Serums tend to be a little thicker and more viscous liquid which like essences target skin issues.
Ampoules are heavier than serums but basically do the same job as the other two.
  Serums, essences and ampoules are all targeted treatments for your skin issues, so let's just file them all under a big heading of "treatments". They all basically treat a skin issue you hate, wrinkles and fine lines, dullness, discoloration or blemishes such as blackheads or acne. The key to these are finding the right ones for you and layering them. As you can see I own a ton of "treatments" but I don't use every one of them daily. It's like creating a personalized cocktail for your skin to respond to what it needs that day. In the winter my skin gets dull and sallow so I layer on an ampoule that targets these issues over my anti-aging essence. In the summer I am very prone to blackheads so I layer on a serum that targets excess oil along with my anti aging essence. It's all up to you!

Coola Cucumber Moisturizer, Innisfree Green Tea Balancing Lotion,
The Face Shop Flebote White Crystal Emulsion, Innisfree Green Tea Balancing Cream
  Again another place where things can get a little tricky. Here in the States most girls have one bottle of moisturizer and if you are starting to stare 40 in the face like me, you may have invested in a night cream. If you haven't caught on yet Koreans are all about layering! So it is no surprise that they have multiple moisturizers and layer them on to get the most out of them.
Emulsions and lotions are very light liquid like moisturizers. The very thin texture allows them to soak right into your skin and hydrate quickly. These are layered on after your treatments and before a cream.
Creams are thicker in texture, they often come in little jars or "pots" and are scooped out. Most Korean woman have one cream for the day time which contains SPF and an even heavier one that is a night cream.
  The key to moisturizers is layering them, the light emulsions and lotions sink in to moisturize deeply and then you seal it in with a heavier cream to get deeply moisturized skin that is hydrated and soft.

WAY too many sheet masks to list!
Innisfree Wine Jelly Sleeping Pack, R:EP Bio Fresh Mask with Real Calming Herb, SNP Don't Worry Mango Sleeping Pack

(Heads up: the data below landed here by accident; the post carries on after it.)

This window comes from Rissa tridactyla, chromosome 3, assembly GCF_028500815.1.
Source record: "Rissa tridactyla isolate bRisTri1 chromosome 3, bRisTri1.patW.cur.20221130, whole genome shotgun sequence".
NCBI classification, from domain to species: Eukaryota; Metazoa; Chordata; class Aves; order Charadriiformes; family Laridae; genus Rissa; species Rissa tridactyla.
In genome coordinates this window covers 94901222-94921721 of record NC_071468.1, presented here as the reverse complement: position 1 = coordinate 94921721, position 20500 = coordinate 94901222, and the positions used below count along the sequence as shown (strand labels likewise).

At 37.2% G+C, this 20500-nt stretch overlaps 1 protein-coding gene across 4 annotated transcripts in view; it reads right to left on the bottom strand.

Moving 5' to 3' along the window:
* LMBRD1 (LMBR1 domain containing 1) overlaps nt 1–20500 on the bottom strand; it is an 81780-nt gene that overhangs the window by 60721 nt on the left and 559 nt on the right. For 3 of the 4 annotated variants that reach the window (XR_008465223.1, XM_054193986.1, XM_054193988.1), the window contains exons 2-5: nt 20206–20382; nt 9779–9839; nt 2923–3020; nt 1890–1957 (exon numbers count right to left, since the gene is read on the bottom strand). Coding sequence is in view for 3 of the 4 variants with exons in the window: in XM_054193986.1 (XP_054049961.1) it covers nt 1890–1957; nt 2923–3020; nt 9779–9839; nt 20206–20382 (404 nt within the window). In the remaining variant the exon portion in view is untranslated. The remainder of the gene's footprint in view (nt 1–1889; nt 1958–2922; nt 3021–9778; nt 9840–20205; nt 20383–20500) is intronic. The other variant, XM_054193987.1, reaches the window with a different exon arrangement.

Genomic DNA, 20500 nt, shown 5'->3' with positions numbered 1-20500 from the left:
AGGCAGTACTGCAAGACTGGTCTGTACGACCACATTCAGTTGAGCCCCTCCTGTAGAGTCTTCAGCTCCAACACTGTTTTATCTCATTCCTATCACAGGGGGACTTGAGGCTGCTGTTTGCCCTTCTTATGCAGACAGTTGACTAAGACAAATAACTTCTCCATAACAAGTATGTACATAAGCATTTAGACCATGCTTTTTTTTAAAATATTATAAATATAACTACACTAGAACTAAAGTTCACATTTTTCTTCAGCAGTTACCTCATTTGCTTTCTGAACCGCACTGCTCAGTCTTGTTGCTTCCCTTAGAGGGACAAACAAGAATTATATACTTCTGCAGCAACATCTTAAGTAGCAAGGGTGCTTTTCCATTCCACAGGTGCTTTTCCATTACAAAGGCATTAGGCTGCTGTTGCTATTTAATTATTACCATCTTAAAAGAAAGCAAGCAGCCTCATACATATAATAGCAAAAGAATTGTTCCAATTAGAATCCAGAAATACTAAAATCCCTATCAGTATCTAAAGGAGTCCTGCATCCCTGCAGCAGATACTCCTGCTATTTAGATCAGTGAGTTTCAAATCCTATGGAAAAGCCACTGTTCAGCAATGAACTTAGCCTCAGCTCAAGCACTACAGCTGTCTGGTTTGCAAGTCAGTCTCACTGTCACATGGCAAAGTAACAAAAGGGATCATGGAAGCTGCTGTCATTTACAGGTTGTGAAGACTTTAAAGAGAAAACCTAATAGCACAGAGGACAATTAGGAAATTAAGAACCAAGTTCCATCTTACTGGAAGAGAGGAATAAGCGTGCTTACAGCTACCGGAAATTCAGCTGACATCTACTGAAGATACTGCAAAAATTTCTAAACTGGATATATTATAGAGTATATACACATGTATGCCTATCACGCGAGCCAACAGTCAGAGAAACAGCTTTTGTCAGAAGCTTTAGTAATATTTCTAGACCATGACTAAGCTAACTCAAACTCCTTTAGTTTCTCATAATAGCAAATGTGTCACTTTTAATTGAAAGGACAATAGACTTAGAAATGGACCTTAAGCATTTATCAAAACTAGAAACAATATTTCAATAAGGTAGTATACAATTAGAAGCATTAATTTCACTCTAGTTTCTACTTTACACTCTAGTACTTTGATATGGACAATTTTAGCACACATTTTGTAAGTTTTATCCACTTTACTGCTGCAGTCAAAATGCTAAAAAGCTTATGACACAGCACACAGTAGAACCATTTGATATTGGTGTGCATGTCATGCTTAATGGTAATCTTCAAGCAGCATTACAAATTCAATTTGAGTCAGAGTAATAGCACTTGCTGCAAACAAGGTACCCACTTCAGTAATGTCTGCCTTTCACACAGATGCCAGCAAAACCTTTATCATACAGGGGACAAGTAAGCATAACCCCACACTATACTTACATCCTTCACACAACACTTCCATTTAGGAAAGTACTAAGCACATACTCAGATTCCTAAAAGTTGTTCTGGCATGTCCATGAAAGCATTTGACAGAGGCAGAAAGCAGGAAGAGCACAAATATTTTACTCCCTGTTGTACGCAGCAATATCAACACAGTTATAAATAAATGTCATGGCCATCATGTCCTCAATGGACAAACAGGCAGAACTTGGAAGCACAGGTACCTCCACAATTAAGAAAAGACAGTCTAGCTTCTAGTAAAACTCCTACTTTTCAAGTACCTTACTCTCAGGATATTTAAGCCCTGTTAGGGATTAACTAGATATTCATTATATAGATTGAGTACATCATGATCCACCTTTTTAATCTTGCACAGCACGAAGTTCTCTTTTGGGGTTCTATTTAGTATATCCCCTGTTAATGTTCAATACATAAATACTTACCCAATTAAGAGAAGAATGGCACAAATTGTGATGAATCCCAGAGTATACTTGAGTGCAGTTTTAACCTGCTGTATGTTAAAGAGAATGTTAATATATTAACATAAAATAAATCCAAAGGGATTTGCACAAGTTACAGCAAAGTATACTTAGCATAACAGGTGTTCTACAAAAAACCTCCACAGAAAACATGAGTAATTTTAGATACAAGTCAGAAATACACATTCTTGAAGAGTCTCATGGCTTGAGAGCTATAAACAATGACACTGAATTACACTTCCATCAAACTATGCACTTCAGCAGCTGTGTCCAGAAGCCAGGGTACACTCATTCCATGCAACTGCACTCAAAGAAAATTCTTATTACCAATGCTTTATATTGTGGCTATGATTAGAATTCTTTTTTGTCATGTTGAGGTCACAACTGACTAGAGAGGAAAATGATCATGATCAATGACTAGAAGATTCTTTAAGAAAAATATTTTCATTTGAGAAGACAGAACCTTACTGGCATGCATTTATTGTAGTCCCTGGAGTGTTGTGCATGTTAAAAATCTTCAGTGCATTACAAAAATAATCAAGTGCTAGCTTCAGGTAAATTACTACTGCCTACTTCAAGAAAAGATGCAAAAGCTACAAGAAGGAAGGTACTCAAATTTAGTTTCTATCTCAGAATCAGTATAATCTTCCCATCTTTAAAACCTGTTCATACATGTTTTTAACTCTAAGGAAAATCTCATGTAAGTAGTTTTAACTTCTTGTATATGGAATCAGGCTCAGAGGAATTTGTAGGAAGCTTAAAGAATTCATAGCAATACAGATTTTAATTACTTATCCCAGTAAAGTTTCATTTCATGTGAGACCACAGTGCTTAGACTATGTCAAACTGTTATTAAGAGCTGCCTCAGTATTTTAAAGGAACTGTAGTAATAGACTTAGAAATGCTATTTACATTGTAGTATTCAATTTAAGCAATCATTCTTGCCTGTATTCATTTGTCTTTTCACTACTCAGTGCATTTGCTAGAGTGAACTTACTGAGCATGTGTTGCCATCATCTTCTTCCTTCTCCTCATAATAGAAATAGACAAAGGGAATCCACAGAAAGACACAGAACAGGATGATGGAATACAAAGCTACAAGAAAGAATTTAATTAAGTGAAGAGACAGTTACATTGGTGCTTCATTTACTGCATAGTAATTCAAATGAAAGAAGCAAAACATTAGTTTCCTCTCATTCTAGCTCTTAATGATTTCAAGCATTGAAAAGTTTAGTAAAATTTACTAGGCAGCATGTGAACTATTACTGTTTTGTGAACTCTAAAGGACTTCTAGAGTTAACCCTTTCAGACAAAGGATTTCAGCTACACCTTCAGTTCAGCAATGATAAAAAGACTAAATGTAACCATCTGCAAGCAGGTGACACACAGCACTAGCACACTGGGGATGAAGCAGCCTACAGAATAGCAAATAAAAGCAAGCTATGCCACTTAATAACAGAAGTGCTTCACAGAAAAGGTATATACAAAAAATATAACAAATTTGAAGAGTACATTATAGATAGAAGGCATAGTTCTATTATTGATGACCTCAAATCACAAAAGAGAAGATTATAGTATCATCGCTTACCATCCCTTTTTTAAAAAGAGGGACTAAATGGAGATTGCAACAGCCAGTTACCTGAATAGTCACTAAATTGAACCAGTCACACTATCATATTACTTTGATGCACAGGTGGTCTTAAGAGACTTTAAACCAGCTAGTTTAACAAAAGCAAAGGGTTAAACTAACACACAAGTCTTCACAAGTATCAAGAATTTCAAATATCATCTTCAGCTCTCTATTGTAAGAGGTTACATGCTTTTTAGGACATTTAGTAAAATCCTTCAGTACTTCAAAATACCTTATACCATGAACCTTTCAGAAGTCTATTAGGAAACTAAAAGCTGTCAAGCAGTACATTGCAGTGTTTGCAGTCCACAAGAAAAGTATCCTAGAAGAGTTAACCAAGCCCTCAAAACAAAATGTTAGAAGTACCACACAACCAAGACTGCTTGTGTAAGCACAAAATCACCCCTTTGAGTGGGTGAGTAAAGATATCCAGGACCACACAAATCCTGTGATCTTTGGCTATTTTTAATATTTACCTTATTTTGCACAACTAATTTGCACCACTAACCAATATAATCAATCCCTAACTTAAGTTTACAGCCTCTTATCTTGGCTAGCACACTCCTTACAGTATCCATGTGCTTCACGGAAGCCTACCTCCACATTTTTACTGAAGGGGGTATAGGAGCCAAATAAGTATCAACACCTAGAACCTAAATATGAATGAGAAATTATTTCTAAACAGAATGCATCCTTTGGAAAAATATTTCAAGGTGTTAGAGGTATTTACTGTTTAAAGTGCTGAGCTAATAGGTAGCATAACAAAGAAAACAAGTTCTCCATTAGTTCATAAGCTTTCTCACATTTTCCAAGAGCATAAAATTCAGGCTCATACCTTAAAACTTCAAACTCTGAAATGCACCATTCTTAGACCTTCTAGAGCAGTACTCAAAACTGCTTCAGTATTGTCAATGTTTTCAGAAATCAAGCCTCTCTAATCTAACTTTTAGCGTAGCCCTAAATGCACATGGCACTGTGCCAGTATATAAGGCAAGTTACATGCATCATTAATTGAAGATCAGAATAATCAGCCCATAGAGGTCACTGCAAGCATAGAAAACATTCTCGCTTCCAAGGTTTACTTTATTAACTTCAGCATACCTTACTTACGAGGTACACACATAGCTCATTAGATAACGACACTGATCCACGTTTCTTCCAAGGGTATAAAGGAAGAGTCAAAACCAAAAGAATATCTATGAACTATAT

Now this is where things get fun! Koreans love masks, and there are a ton of them to chose from. Don't panic, these aren't everyday items, just for when you really need a pick me up. I tend to use them about 3 times a week on my days off to help recover my skin from 12 hour shifts and to relax.
Sheet masks are thin face shaped paper masks that are infused with serums that target just about any complaint you have about your skin. They can detox you, brighten you, and remove blackheads, but more importantly to me they are super relaxing and cheap! Most sheet masks cost about $2.00!
Wash Off Masks are a lot like the clay masks we all remember from high school sleepovers. Not all of them actually have clay in them but the premise is the same, goop onto your face, laugh at how silly you look and wash off to reveal soft, glowy skin
Sleeping Masks or Sleeping Packs look like super thick moisturizers and come in jars or single serving packs. These are applied to the face just like a moisturizer and left on all night, in the morning you wash them off to reveal super soft skin. These products basically lock in all of the great products you applied and holds moisture into you skin over night. Perfect for those of us who don't always have 20 minutes for a sheet or wash off mask.

  Okay, so that wasn't SO bad was it? I hope after you have read this you are thinking that maybe this whole Korean skincare regiment isn't so scary and overwhelming after all. 
  And if you are saying "But it takes so much time, effort and money... " remember this:

  It may take more time, effort and money to get beautiful skin and maintain it, but if you don't take care of it won't you be putting a ton of time, effort and money into "fixing" it with make up or worse? 
What would you rather do?